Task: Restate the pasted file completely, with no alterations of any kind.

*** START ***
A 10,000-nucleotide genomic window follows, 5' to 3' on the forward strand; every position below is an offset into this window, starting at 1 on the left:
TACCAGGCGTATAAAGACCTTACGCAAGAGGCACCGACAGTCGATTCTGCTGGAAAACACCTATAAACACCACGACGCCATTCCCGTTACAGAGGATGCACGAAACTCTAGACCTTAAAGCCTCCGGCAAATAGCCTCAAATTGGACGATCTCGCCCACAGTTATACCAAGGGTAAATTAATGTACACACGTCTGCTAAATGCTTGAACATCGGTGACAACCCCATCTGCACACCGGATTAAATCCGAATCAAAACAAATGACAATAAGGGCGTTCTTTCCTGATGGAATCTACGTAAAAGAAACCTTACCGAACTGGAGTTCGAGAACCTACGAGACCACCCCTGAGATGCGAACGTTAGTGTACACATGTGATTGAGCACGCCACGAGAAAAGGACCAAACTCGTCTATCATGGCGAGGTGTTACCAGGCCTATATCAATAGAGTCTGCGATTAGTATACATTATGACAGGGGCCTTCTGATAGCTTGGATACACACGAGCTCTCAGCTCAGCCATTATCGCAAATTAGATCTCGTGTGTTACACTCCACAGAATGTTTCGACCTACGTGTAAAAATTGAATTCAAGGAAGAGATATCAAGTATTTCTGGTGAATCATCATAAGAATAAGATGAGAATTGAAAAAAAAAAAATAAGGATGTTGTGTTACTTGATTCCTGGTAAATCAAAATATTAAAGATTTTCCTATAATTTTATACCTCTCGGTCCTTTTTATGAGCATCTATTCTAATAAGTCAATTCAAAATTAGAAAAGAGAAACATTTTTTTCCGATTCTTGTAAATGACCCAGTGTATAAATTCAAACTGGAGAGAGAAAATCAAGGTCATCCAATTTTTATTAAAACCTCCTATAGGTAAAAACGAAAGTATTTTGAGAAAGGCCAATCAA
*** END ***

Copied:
A 10,000-nucleotide genomic window follows, 5' to 3' on the forward strand; every position below is an offset into this window, starting at 1 on the left:
TACCAGGCGTATAAAGACCTTACGCAAGAGGCACCGACAGTCGATTCTGCTGGAAAACACCTATAAACACCACGACGCCATTCCCGTTACAGAGGATGCACGAAACTCTAGACCTTAAAGCCTCCGGCAAATAGCCTCAAATTGGACGATCTCGCCCACAGTTATACCAAGGGTAAATTAATGTACACACGTCTGCTAAATGCTTGAACATCGGTGACAACCCCATCTGCACACCGGATTAAATCCGAATCAAAACAAATGACAATAAGGGCGTTCTTTCCTGATGGAATCTACGTAAAAGAAACCTTACCGAACTGGAGTTCGAGAACCTACGAGACCACCCCTGAGATGCGAACGTTAGTGTACACATGTGATTGAGCACGCCACGAGAAAAGGACCAAACTCGTCTATCATGGCGAGGTGTTACCAGGCCTATATCAATAGAGTCTGCGATTAGTATACATTATGACAGGGGCCTTCTGATAGCTTGGATACACACGAGCTCTCAGCTCAGCCATTATCGCAAATTAGATCTCGTGTGTTACACTCCACAGAATGTTTCGACCTACGTGTAAAAATTGAATTCAAGGAAGAGATATCAAGTATTTCTGGTGAATCATCATAAGAATAAGATGAGAATTGAAAAAAAAAAAATAAGGATGTTGTGTTACTTGATTCCTGGTAAATCAAAATATTAAAGATTTTCCTATAATTTTATACCTCTCGGTCCTTTTTATGAGCATCTATTCTAATAAGTCAATTCAAAATTAGAAAAGAGAAACATTTTTTTCCGATTCTTGTAAATGACCCAGTGTATAAATTCAAACTGGAGAGAGAAAATCAAGGTCATCCAATTTTTATTAAAACCTCCTATAGGTAAAAACGAAAGTATTTTGAGAAAGGCCAATCAA